Residents are asked to prepare for storm season, so are we at Council

Lord Mayor Graham Quirk

Lord Mayor Graham Quirk

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You have most likely heard a lot of warnings prompting you to prepare your home for Queensland’s unpredictable summer storm season.

But perhaps not much has been said about what we at Council are doing to make sure our city’s stormwater drain infrastructure is ready for the big rains.

Now drainage isn’t the most glamorous topic, nor something people often think about – the old out of sight out of mind. But I can tell you it can be a big issue to residents if our drains were constantly bursting or backing up.

And our drainage infrastructure will be put under real pressure during the summer storm season, so the importance of preparing it cannot be underestimated.

Stormwater drainage works help to improve the flood immunity of road networks, reduce stormwater infiltration into the sewer system, and reduce the overflow of stormwater into electrical and telecommunications underground networks in minor flood events. This ensures we keep the network as clean and free of blockages to ensure the system functions well and to safeguard the health of local waterways.

Council is pouring a $37.5 million investment to fund about 60 vital stormwater drainage projects this financial year, with a further $16.5 million allocated to repair and maintain the network.

Brisbane’s stormwater pipe network stretches more than 2600 kilometres! That’s the approximate equivalent of a return trip from Brisbane to Canberra. So it’s no small feat to keep it all working efficiently. And we’ve already completed 28 drainage projects so far this financial year.

Council is also fast-tracking three years’ worth of Backflow prevention devices so they can be installed this financial year to minimise the impact of flooding and prepare.

It’s about the health of waterways as well – Stormwater runs into a stormwater drain inlet and through a pipe network that flows out into local creeks, into the Brisbane River and ultimately Moreton Bay.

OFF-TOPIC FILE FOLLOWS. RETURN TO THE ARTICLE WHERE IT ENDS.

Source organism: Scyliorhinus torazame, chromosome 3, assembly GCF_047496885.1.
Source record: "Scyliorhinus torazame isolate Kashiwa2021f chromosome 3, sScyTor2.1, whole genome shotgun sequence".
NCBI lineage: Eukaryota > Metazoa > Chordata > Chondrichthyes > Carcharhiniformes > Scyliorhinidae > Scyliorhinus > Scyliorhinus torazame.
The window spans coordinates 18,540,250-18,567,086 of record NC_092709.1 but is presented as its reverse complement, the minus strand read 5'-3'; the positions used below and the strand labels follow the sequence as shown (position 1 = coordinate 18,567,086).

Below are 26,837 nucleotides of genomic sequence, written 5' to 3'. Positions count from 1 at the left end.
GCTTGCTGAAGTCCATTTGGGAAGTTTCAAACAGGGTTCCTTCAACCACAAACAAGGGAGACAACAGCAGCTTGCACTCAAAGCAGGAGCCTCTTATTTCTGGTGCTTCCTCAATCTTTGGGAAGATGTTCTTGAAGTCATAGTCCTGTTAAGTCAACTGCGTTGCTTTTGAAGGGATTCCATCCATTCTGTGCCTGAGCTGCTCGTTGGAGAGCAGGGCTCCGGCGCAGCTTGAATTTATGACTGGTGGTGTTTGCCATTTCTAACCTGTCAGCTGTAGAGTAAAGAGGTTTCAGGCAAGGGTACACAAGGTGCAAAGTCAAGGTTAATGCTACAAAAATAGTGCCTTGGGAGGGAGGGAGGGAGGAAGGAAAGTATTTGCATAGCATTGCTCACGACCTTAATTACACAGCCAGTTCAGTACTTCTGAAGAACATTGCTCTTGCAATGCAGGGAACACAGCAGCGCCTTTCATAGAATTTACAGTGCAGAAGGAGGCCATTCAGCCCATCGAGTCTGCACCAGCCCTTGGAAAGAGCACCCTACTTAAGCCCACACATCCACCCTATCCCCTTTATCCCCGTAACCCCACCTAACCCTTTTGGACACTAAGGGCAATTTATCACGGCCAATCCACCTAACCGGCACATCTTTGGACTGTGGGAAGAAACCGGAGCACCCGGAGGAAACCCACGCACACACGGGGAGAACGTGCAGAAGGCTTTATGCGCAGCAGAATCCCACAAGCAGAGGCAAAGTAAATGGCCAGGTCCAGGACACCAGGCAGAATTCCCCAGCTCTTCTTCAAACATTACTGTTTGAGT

During the 2011 floods and Australia Day storm event large volumes of mud and silt were deposited in our waterways and ended up in the Bay.

We can all play a part in creating a healthier, happier waterway – and it starts in our local streets. It’s about ensuring our streets aren’t littered with rubbish that ends up clogging our drains, or getting flushed out in the bay.

Tidying our trees and gardens to stop it from restricting our drains can be a big help. In that regard, Council does its bit with planned street sweeping to remove leaf litter from gutters and gullies.

While I’m on the topic, I’d like to thank residents for taking advantage of our free green waste tipping offers in late September and early October to prepare for the summer storm season.  It was a real success, seeing more than 2160 tonnes of green waste dumped over two weekends – a real load off!

It’s great to see residents are being proactive about their storm season preparations.

Residents from The Gap have been leading the charge in Early Warning Alert System sign ups – they don’t need much reminder of the ferocious storm that ripped through the suburb in 2008 with almost one in five people (18 percent) who live there already signed up to the service. Across Brisbane, more than 80,000 people have now signed up for the early warning alerts.

It was all too familiar across the suburbs in January this year when the Australia Day storm tore across the city, leaving widespread fallen trees and debris at suburbs like Bracken Ridge in the north and Forest Lake in the south-west and many suburbs in between.

So for more information on how we’re getting ready to prepare for the storm season, and to register for the alerts, visit or call 3403 8888.